My post on Mary Winkler really stirred things up yesterday, in ways I did not expect. It really was just supposed to be an academic exercise in demographics; a field of study which I really enjoy. But, the best laid plans of mice and men, and all that. There was unexpected hostility from some quarters, and from others I had expected much hostility, but received reasoned and thoughtful responses. It was probably the most topsy turvy response to any post I’ve ever written.
But, sometimes God takes some silliness that we intend, and uses it for His own purposes to teach us. I want to take a step back and learn a few things. I’ll probably have several heart to hearts with newscoma. Not long ago, someone used a term about me that stung to the bone: infantile. In other words, if I don’t see it, it doesn’t exist. Being a grown man, thinking I’m somewhat intelligent, that hurt horribly. No man like to be condescended to. However, I’m slowly starting to think it’s an appropriate word. Let me explain.
My father is a big bear of a man. Six foot seven, around 240 lbs most of his life. He was a machinist, which at the time was both a very technical job, while at the same time involved much manual labor. He was a very large, strong, hard, intimidating presence. With all of the troubles in my childhood, nobody messed with me when my dad was around. He looked like the kind of man who could kill another man with one punch.
Combine that with a very young marriage and fatherhood, and you have a recipe for disaster.
Yet, looking back, he never, ever raised his hand to any of us in anger. Granted, the situation didn’t arise much. His mere appearance meant he could walk into a room, and we’d behave. “Wait till your father gets home” had added meaning for us boys. There were controlled, physical punishments, and I know some of y’all consider that violence and abuse, but I do not. I didn’t realise it at the time, but my father is a man of great restraint.
And his relationship with my mother? Y’all, they could make a movie about those two. Granted, most of it would be boring, but as they approach 50 years together (OMG!), their relationship is awe-inspiring. There is so much I could tell you, but to stay on point, I’ll say that my father would rather chop off his own hand than strike my mother.
I know many of y’all take offense to this word, but he cherishes her. There is much that I could go into about their history, about how it would have been quite easy to give up on her (especially in the 70’s, when everyone else was dissolving their marriages), but this is their own business. So, starting out, you could say I have no frame of reference for abusive relationships.
I always thought the way my parents would never spend a moment apart if they could help it was kind of creepy, yet, as time goes by, Lintilla and I are becoming the same way. How could I possibly hurt the other part of me? I truly do love her more than myself, I cannot imagine striking her or even saying hurtful things on purpose (I say plenty of hurtful things, not on purpose, as many of you know; the polite thing is to admit it and apologize). I can be an idiot, but it’s really something I can’t imagine, hurting my best friend, the love of my life.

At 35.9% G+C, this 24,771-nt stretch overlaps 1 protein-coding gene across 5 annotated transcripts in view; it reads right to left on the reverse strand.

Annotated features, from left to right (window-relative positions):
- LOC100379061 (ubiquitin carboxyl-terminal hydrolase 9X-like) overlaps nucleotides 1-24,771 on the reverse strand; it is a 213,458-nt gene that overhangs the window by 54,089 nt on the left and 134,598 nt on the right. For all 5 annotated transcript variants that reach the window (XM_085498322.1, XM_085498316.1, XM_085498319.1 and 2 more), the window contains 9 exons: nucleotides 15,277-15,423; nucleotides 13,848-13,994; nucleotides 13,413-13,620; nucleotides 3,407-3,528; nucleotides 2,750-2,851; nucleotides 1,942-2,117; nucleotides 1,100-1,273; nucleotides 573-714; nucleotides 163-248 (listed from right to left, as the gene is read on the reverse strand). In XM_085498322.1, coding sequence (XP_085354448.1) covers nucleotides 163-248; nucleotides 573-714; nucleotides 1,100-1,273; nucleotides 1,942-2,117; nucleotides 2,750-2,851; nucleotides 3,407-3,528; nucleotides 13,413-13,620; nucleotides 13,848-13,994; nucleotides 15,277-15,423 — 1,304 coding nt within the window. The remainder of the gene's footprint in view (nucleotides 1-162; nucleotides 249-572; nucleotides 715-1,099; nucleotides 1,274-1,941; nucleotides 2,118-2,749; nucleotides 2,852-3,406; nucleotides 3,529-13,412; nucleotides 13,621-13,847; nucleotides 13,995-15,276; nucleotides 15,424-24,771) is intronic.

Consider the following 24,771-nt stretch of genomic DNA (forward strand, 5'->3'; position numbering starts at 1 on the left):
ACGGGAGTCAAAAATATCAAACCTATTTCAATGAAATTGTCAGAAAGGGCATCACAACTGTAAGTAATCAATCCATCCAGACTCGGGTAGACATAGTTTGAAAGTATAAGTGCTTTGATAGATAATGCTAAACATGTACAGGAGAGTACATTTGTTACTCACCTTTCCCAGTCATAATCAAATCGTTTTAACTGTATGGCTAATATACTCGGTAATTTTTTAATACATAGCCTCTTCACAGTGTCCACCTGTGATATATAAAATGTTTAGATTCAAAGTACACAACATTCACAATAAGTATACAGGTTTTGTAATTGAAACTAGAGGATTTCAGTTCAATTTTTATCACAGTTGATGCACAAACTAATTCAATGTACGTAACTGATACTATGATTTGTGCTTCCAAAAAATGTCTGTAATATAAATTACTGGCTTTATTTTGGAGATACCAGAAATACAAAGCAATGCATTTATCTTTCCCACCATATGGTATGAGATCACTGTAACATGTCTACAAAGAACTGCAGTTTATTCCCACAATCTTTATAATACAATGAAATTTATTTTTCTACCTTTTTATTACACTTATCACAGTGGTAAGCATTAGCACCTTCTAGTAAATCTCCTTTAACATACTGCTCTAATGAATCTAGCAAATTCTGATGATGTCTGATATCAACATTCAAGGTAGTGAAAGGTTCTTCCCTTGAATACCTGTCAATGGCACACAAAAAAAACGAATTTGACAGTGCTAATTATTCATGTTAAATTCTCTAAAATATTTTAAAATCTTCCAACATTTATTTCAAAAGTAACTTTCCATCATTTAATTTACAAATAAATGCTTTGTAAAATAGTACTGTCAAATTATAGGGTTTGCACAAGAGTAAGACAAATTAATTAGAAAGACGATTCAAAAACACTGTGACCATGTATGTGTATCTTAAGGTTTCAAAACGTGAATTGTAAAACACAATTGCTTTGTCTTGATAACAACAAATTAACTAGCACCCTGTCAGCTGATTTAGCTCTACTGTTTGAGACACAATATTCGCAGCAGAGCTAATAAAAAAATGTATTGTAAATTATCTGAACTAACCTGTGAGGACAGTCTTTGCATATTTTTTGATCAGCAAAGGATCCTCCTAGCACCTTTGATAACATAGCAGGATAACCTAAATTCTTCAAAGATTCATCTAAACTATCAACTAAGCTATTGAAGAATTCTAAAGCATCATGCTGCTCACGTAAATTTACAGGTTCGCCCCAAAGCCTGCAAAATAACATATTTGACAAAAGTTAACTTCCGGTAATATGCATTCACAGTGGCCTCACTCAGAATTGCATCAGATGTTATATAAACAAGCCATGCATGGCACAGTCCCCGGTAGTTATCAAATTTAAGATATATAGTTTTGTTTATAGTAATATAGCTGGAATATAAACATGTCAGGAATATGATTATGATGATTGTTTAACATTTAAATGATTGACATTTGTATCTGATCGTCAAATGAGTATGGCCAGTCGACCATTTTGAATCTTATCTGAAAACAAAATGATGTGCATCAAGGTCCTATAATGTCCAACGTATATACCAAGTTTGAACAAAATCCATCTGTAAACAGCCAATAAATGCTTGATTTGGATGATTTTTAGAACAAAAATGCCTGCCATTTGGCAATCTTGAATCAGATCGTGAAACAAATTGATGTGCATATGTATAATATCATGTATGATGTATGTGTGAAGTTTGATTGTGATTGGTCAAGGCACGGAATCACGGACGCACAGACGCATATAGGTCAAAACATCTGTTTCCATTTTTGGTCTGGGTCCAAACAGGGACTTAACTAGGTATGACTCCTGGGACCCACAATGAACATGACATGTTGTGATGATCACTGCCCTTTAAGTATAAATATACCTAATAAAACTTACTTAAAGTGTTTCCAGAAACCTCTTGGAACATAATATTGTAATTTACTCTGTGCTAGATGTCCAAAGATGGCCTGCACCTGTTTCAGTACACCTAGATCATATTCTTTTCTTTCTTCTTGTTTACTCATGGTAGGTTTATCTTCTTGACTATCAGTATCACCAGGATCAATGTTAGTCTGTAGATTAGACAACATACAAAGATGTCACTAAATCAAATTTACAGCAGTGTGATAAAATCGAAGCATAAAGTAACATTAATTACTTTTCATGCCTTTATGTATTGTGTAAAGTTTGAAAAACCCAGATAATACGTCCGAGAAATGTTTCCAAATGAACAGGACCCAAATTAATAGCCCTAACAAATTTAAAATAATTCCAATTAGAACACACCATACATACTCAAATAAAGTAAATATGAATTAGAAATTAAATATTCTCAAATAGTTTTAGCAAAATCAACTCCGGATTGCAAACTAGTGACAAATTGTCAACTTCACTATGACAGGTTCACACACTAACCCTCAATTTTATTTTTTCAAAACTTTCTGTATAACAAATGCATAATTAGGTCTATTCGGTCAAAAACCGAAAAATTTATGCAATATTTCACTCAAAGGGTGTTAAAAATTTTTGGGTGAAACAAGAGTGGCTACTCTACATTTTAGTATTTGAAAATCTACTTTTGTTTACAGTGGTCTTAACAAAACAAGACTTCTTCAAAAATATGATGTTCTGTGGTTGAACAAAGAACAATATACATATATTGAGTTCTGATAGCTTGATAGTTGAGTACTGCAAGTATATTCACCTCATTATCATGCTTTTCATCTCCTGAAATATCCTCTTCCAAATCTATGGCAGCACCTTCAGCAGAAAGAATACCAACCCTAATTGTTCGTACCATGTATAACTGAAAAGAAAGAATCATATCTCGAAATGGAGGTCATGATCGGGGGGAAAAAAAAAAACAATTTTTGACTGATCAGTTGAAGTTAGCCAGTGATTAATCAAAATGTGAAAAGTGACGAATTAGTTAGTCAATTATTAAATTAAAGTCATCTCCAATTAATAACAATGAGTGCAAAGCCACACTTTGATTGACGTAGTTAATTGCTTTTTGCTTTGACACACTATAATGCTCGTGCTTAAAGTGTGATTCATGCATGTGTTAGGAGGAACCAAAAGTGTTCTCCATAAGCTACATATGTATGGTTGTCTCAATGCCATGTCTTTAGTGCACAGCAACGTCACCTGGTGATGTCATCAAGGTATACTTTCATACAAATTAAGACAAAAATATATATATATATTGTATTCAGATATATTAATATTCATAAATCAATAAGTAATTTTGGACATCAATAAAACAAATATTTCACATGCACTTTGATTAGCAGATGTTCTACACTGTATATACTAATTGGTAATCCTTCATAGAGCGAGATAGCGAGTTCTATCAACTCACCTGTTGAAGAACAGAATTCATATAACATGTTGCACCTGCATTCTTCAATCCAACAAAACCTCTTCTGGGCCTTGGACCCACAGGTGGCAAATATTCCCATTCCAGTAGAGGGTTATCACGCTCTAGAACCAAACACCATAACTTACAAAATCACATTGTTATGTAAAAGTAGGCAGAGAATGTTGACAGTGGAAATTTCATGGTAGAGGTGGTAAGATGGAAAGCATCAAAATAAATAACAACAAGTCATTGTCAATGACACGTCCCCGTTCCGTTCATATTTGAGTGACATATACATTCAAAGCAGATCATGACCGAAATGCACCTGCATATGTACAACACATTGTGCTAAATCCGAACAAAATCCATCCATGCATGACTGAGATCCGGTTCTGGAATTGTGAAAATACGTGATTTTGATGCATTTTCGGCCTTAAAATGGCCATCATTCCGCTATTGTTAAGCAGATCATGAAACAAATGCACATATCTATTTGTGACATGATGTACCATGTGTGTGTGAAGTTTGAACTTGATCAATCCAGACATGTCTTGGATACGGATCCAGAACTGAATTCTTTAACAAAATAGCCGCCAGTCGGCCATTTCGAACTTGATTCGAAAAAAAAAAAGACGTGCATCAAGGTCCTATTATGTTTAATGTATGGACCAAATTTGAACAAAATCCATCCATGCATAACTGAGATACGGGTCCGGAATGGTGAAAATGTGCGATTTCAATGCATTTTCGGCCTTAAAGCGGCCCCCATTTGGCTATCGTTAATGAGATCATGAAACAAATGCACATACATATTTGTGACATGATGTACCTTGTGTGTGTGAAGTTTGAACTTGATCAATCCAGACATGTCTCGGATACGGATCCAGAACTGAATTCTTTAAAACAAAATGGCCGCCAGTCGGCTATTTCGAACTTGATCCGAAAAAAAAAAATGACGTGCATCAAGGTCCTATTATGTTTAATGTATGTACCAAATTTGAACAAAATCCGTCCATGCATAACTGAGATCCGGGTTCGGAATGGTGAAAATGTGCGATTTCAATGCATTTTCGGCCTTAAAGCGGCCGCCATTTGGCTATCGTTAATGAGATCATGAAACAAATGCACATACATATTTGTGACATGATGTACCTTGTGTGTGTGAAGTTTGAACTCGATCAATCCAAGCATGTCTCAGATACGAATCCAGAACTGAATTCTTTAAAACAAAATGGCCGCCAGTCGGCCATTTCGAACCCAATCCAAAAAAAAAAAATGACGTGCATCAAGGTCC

And now, we get to the third generation in my frame of reference. There’s one rule in our household that Zaphod used to hate: no male can ever strike a female, even if she hits you first. I tried to explain to Zaphod that, it might be a fair fight now, but in just a few years he will be so much bigger and strong than the girls; if he’s used to hitting them then, it will be hard to stop. He would get quite angry with me when I would punish him for fighting back when a girl hit him on the playground.
Y’all, this is hard to write without tearing up. I am SOOOO proud of him! He’s a big boy; he’s taller than most of his classmates, and heavier than all of them. I’ve seen situations lately when a little holy female terror would provoke him physically, needling him, pushing him. Yet, he’s only ten years old, and he shows an incredible amount of restraint. He follows my wishes; he never, ever strikes a girl. It’s hard to explain just how proud of that boy I am. Just thinking of it, I feel my heart might burst.
So, the situation is set up for my frame of reference to be “infantile”. Lintilla, before she met me, had come out of an abusive marriage (the idiot was in jail by the time I met Lintilla, in fact). But given my frame of reference, my assumption was that “doopy-head”, as she called him, was a rarity amongst men, that the vast majority were like my father and me.
Yesterday’s discussion makes me think I might have been wrong. There is a dark, dark underbelly to the world that I know nothing about. I’m wondering if men like my father are in the minority. I know my theology speaks of the depravity of man, but we Methodists throw that term around, not giving it any weight. What if the depravity is not some theological academic concept, but a real thing where real people get hurt?
If I walk down the street, how many men that I pass are slapping their wives around at home? I’m beginning to wonder if it’s not a majority of them.
And it breaks my heart that there’s little I can do about it, except to spread the transforming love of Jesus, give money to battered women’s shelters, and to raise my son to be a real man, and behave toward my wife in a way that shows my daughter what a healthy relationship is supposed to look like. Then, maybe my grandchildren will be just as infantile about these things as I am.
I’d like to thank Aunt B, who wrote a post that moved me to tears. Like I said, I have a lot of thinking to do.